The Age of the Eco-City

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Do you remember Raccoon City from the first Resident Evil movie? It was built deep underground and for all its snazzy technology things went wrong and everyone died, horribly. Well, Russian architectural firm Ab Elise is hoping things will turn out differently when it constructs its underground city in an abandoned Siberian mine 550m below the Earth’s surface. The city, which has only just been designed and proposed, will be built inside the old Mir diamond mine. It will contain vertical farms, residential areas and recreational spaces. It will be covered with a protective glass dome and have solar panels on the walls. The concept is called Eco-city 2020 and the firm is hoping to get the green light so they can start building as soon as possible.

Eco-cities (sustainable cities) are not new. There are several projects around the world that aim to build the first truly habitable eco-city and there are just as many established cities trying to turn themselves into eco-cities by revolutionising housing, transport and business.

Midrand in South Africa’s Gauteng Province, has been working hard to turn the area into an EcoCity, which would incorporate state-of-the-art technology to allow residents to live sustainably. For example, efforts are being made to encourage employers to allow employees to work from home (in so far as it is possible). In the future, communities will be more cohesive, with residents able to find everything they need within walking or bicycling distance of their homes. Food will be organic and there will be a strong emphasis on recycling and alternative energy. The project is underway but it will take time to bring all the visions to fruition.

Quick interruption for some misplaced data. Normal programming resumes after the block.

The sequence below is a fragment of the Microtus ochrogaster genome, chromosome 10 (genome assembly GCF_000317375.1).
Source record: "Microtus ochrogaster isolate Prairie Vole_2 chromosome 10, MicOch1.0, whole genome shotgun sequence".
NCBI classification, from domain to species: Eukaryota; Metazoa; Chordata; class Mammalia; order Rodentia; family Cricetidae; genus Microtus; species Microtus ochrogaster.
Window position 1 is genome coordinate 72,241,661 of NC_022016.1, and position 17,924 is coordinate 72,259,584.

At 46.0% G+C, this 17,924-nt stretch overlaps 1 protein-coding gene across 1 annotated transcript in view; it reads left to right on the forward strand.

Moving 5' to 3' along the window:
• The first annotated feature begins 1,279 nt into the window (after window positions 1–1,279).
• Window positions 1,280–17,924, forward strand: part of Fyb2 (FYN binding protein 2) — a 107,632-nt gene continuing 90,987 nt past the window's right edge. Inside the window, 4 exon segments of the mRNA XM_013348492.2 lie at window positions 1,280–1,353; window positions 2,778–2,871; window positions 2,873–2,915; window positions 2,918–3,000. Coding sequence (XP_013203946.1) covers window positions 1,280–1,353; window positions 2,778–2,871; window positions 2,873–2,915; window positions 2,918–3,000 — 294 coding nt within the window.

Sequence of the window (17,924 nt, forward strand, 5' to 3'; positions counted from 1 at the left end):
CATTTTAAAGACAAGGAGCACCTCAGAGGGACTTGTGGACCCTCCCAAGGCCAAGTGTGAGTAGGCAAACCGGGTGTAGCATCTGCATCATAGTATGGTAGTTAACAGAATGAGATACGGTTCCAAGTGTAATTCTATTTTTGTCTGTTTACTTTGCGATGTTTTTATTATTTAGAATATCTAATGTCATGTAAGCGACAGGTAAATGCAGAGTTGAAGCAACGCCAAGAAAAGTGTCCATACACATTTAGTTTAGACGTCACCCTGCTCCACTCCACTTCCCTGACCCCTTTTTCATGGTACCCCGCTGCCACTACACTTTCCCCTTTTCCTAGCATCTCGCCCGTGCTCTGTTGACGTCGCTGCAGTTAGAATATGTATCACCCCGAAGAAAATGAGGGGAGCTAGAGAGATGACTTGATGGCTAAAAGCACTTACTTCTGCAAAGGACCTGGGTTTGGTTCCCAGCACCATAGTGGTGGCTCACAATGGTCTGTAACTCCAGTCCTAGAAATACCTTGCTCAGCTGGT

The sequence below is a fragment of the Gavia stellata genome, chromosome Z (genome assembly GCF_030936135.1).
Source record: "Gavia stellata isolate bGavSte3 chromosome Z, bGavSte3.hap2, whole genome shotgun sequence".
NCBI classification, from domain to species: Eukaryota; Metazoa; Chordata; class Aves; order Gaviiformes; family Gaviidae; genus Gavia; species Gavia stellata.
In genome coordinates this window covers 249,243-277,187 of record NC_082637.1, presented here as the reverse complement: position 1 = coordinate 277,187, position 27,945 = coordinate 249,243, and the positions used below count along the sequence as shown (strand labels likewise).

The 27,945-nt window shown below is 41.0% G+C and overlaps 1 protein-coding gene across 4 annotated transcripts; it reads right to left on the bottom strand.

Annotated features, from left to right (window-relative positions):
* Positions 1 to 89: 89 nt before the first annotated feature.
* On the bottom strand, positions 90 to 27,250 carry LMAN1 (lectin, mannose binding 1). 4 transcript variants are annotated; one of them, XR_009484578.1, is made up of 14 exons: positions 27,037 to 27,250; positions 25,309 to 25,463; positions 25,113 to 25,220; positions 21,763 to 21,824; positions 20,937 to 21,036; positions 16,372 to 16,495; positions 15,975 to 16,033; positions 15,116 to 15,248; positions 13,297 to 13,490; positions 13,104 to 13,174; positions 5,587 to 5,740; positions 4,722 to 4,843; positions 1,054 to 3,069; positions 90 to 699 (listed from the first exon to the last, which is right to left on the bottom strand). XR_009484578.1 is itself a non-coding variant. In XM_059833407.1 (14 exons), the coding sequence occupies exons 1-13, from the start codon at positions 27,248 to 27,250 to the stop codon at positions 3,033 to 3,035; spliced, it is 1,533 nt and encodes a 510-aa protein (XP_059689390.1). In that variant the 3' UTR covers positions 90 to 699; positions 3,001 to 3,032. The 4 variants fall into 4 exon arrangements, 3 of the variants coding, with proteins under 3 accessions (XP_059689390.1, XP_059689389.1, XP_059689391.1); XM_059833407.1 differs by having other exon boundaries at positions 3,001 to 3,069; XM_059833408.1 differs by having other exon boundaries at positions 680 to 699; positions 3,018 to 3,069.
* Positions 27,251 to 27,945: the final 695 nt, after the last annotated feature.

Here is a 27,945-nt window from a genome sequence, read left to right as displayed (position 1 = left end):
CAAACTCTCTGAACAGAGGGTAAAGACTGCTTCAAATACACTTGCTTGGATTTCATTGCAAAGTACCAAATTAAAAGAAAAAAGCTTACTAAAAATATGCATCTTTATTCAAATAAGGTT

Abu Dhabi in the United Arab Emirates plans to build the world’s first carbon neutral city within the next five to ten years. The aim to be carbon neutral starts with construction; Masdar City will not be built using any polluting technologies or fossil fuels. Taking the extreme UAE climate into account, almost all of the city’s energy will come from the sun. The intention is to use centralisation devices, which, according to Alternative Energy, will use mirrors to concentrate sunlight and direct it into a central tower. The tower will send 1m thick streams of light into different generators that power the city.

To help residents keep track of the energy situation there will a large LED attached to the top of a wind turbine; the LED will shine either blue or red. A blue light means that power levels are A-ok. A red light means power levels are not as they should be. To ensure that the environment is not unnecessarily polluted, cars will be banned from the city, instead residents will walk or use an underground transport system that uses podcars. Work on the city has already begun.

China, Japan, Korea and India are also jumping on the eco-city bandwagon. The advantage of these cities (other than all the other obvious advantages) is that they are all above ground. Russia will have to do some serious convincing to get people to move to a subterranean city, no matter how high-tech it is.

Jade Scully
Jade Scully is a copywriter excited about writing copy and stories, blogging about the world and editing. She currently and regularly publishes her stories on a number of blogs. Jade loves animals and hopes to begin writing copy for the animal rescue charity TEARS as her contribution to the cause.
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